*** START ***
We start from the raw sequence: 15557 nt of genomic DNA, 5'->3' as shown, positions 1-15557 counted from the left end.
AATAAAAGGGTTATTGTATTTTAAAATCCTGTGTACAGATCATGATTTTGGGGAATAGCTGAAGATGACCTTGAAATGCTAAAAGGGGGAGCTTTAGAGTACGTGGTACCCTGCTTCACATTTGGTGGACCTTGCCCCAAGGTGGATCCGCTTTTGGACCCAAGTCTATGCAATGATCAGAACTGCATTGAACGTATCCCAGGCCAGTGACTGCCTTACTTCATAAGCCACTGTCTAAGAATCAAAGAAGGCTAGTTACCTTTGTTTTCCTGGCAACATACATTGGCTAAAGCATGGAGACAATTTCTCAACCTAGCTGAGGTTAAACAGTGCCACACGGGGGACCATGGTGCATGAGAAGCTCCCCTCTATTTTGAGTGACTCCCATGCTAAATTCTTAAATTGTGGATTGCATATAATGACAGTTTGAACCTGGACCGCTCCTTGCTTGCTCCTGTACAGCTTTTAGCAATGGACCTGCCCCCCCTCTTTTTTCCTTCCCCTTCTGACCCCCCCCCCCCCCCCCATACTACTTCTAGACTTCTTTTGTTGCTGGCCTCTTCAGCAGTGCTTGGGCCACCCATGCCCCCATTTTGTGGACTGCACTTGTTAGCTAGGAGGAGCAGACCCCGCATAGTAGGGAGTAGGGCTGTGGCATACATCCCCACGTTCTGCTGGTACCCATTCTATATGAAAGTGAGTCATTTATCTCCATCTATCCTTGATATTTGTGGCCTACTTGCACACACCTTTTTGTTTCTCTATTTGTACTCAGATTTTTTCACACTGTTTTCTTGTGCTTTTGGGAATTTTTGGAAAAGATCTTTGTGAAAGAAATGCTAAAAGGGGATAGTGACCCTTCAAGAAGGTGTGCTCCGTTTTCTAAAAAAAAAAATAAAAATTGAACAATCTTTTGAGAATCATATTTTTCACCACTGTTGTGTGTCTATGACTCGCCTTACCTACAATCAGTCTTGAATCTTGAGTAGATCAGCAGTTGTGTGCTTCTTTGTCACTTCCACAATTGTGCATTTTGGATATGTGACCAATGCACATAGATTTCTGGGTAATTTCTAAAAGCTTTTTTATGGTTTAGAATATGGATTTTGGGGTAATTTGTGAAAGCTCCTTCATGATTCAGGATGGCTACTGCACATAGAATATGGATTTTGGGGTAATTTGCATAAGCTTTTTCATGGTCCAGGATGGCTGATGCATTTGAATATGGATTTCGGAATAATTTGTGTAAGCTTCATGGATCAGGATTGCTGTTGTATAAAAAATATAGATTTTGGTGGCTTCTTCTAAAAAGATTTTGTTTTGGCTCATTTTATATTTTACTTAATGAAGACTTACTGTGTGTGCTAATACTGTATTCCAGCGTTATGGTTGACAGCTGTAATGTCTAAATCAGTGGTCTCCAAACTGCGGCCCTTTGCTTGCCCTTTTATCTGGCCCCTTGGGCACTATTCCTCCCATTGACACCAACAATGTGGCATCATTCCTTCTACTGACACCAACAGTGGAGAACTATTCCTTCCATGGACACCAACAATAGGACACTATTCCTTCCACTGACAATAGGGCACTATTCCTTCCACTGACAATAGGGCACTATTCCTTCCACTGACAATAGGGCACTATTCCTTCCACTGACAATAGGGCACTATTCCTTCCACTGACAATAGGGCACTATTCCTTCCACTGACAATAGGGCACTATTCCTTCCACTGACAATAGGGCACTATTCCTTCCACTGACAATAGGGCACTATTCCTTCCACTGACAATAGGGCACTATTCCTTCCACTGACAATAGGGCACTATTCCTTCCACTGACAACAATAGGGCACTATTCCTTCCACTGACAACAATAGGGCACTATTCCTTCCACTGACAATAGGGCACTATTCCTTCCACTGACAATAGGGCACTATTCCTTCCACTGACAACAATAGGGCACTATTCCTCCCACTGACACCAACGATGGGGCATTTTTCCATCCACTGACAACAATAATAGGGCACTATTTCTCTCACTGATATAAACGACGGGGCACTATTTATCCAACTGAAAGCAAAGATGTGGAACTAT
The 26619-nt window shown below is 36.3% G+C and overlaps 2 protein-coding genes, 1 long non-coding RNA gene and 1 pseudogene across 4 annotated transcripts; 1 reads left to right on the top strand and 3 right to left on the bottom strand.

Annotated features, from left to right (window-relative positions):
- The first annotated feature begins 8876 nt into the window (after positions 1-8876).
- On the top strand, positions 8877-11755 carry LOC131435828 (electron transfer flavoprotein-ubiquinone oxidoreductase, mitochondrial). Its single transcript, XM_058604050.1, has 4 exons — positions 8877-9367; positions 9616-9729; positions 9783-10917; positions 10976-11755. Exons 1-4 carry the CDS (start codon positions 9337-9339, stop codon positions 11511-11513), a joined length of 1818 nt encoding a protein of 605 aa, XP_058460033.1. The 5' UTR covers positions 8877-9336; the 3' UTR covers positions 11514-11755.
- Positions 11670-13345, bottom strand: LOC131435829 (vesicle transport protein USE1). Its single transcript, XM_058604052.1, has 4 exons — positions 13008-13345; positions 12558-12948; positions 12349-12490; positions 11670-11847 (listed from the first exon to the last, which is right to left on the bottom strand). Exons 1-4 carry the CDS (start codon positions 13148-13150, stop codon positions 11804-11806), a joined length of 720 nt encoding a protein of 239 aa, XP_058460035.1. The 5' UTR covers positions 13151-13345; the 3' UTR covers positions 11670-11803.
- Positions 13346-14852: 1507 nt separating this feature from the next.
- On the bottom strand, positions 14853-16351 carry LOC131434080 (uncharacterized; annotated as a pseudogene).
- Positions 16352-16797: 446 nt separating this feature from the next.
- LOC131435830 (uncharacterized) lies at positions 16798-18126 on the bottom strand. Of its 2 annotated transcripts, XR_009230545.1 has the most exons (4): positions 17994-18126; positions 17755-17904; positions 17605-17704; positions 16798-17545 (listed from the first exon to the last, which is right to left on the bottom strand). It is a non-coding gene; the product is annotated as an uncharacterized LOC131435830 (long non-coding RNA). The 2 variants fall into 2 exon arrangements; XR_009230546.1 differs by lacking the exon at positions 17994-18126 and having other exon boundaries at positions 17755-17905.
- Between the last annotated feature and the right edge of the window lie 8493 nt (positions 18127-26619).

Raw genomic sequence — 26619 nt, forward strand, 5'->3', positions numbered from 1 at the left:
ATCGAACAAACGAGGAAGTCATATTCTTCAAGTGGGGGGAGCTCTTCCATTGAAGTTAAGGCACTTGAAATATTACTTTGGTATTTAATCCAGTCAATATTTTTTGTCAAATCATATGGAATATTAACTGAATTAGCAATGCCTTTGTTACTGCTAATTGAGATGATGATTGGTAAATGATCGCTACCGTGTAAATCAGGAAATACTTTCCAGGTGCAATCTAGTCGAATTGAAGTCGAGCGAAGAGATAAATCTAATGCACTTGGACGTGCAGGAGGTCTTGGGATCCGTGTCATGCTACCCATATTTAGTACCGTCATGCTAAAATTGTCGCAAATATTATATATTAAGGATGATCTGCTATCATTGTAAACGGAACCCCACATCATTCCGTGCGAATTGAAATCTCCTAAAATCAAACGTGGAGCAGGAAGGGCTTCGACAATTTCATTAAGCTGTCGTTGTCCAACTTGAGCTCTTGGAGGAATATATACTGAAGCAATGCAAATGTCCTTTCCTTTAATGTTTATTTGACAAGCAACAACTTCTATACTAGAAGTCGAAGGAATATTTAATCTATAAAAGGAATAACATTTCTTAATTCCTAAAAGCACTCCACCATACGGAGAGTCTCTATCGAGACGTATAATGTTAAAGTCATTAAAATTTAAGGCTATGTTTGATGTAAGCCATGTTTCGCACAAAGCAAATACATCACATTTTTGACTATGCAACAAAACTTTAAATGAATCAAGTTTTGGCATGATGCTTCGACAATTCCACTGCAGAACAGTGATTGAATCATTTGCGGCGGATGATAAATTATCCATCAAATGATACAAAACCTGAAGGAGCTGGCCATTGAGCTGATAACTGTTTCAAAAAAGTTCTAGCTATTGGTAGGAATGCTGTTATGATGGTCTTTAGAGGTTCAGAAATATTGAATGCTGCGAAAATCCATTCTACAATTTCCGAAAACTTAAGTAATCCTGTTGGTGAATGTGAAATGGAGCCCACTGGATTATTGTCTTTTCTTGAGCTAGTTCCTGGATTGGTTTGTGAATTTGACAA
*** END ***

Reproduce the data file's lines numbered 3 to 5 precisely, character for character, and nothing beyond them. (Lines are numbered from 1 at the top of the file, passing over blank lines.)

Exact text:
The 26619-nt window shown below is 36.3% G+C and overlaps 2 protein-coding genes, 1 long non-coding RNA gene and 1 pseudogene across 4 annotated transcripts; 1 reads left to right on the top strand and 3 right to left on the bottom strand.

Annotated features, from left to right (window-relative positions):
- The first annotated feature begins 8876 nt into the window (after positions 1-8876).